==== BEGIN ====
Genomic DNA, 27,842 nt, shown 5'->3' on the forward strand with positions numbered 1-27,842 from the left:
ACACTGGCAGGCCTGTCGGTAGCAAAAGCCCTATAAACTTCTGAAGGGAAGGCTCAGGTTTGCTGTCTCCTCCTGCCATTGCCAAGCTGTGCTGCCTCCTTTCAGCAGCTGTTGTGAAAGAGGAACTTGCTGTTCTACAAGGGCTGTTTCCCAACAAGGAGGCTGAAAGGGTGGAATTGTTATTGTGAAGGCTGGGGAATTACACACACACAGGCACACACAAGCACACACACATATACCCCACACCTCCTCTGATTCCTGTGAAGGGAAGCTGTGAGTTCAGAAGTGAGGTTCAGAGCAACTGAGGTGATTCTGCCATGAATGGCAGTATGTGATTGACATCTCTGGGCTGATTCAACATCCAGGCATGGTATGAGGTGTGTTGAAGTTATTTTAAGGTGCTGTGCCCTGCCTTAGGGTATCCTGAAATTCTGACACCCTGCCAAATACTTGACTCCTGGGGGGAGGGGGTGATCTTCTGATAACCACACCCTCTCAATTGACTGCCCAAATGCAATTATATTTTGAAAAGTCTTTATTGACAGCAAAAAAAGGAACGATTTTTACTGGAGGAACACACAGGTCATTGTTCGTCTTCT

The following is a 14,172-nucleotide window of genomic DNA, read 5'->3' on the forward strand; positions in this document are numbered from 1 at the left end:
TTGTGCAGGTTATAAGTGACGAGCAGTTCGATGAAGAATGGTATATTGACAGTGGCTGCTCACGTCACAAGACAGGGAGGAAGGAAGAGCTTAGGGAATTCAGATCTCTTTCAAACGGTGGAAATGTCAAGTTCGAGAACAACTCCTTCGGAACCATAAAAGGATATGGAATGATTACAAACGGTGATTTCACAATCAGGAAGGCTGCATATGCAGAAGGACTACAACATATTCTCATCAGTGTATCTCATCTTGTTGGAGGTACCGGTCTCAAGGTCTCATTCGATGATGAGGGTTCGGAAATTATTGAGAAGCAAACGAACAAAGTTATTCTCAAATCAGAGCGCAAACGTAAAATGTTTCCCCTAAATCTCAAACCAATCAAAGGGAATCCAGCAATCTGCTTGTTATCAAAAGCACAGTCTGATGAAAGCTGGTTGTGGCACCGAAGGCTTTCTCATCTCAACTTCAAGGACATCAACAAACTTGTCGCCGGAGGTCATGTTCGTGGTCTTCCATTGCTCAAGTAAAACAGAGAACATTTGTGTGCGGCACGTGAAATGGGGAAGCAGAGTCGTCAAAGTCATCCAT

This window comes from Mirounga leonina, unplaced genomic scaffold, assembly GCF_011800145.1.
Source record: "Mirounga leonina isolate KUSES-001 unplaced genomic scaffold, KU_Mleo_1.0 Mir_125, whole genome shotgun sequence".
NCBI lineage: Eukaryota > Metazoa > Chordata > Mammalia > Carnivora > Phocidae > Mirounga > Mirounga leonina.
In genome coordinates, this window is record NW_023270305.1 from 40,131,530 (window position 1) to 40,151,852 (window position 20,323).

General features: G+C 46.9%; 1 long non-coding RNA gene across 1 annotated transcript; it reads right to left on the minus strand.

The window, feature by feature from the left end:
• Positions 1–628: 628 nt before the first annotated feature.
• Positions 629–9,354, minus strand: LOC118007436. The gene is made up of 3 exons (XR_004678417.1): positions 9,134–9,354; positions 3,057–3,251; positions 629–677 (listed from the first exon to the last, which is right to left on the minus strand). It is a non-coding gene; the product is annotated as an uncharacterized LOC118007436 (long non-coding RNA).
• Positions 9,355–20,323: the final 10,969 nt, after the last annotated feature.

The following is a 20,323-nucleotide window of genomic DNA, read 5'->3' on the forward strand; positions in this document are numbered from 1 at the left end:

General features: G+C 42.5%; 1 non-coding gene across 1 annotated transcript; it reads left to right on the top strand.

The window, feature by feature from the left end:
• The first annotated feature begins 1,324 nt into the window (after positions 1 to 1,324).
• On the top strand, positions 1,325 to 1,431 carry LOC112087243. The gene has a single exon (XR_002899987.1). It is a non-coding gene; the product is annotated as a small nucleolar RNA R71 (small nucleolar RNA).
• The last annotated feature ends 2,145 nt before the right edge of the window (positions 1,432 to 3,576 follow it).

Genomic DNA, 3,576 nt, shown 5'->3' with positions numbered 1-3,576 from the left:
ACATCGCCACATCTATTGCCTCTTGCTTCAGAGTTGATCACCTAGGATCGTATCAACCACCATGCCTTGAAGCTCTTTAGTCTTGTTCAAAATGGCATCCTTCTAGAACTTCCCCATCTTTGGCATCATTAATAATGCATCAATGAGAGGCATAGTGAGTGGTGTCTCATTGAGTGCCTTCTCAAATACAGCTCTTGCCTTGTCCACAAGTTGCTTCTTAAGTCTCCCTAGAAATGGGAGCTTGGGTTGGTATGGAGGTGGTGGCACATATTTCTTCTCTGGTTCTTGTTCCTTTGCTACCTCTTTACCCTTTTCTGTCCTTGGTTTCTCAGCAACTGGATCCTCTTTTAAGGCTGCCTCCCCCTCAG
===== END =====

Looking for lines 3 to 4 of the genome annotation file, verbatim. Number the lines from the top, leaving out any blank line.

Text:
The following is a 14,172-nucleotide window of genomic DNA, read 5'->3' on the forward strand; positions in this document are numbered from 1 at the left end:
TTGTGCAGGTTATAAGTGACGAGCAGTTCGATGAAGAATGGTATATTGACAGTGGCTGCTCACGTCACAAGACAGGGAGGAAGGAAGAGCTTAGGGAATTCAGATCTCTTTCAAACGGTGGAAATGTCAAGTTCGAGAACAACTCCTTCGGAACCATAAAAGGATATGGAATGATTACAAACGGTGATTTCACAATCAGGAAGGCTGCATATGCAGAAGGACTACAACATATTCTCATCAGTGTATCTCATCTTGTTGGAGGTACCGGTCTCAAGGTCTCATTCGATGATGAGGGTTCGGAAATTATTGAGAAGCAAACGAACAAAGTTATTCTCAAATCAGAGCGCAAACGTAAAATGTTTCCCCTAAATCTCAAACCAATCAAAGGGAATCCAGCAATCTGCTTGTTATCAAAAGCACAGTCTGATGAAAGCTGGTTGTGGCACCGAAGGCTTTCTCATCTCAACTTCAAGGACATCAACAAACTTGTCGCCGGAGGTCATGTTCGTGGTCTTCCATTGCTCAAGTAAAACAGAGAACATTTGTGTGCGGCACGTGAAATGGGGAAGCAGAGTCGTCAAAGTCATCCAT